If, like me, you have read journalist Jon Krakauer's classic book "Into Thin Air" more times than you'd like to admit, and you own the IMAX film "Everest," then the New York Times has a story for you.
This is one of those multi-media deep-dives that has to be seen, and read, to be believed.
Seen? Yes, the images and videos from Mt. Everest are stunning. This includes final looks at experiences in the lives of climbers who died on the mountain and whose stories are at the heart of reporter John Branch's epic "Deliverance From 27,000 Feet."
This is an amazing, multi-media mini-book. But why write about it at GetReligion? As several readers noted, in emails, this is not a religion story. However, this report on how three West Bengali climbers died on the mountain -- and the amazing efforts to retrieve their bodies from the "dead zone" high on Everest -- is in large part driven by details about their Hindu faith. And it's crucial that these climbers were not wealthy people clicking one more item on bucket lists. They were middle-class people whose families made great sacrifices to back their climbs, and then to recover their bodies -- for reasons both spiritual and practical.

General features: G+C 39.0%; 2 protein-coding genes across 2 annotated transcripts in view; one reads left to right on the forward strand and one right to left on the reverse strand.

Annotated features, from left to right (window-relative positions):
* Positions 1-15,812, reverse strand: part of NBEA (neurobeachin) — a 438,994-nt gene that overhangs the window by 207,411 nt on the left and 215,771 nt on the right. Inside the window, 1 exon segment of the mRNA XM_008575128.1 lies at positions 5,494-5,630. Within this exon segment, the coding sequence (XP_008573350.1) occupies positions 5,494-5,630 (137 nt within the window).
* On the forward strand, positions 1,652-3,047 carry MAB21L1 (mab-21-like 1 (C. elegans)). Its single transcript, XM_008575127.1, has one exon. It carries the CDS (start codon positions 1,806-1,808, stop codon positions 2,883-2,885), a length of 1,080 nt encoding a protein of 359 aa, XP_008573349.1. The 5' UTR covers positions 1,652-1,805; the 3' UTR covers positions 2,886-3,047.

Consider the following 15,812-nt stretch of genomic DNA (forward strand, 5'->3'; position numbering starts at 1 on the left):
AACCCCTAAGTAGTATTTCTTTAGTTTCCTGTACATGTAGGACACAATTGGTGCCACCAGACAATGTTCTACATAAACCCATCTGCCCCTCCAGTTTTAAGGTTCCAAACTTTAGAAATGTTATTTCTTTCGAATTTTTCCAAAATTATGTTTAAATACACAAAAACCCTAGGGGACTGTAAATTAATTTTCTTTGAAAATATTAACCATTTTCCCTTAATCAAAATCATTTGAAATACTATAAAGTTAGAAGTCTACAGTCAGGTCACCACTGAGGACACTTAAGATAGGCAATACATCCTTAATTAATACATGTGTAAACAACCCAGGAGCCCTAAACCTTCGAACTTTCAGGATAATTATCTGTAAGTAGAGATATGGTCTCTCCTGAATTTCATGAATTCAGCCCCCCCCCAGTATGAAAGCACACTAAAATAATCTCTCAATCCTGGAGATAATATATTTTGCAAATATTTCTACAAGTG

If you connect the dots between several passages, you will understand the big themes woven into this must-read feature. Let's focus on Goutam Ghosh, a 50-year-old police officer. As the story notes, the "last time anyone saw him alive was on the evening of May 21, 2016." This passage is long, but essential:
At the time of the tragedy, the climbing season for Everest was almost over. On their way to the summit over the next two nights, the last two dozen of the year’s climbers had come upon Ghosh’s rigid corpse on a steep section of rock and ice.
To get around him, climbers and their guides, sucking oxygen through masks and double-clipped to a rope for safety, stripped off their puffy mittens. They untethered the clips one at a time, stepped over and reached around Ghosh’s body, and clipped themselves to the rope above him.
Some numbly treated the body as an obstacle. ... One climber stepped on the dead man and apologized profusely. Another saw the body and nearly turned around, spooked by the thought of his own worried family back home. Another paused on his descent to hold a one-sided conversation with the corpse stretched across the route.
Who are you? Who left you here? And is anyone coming to take you home?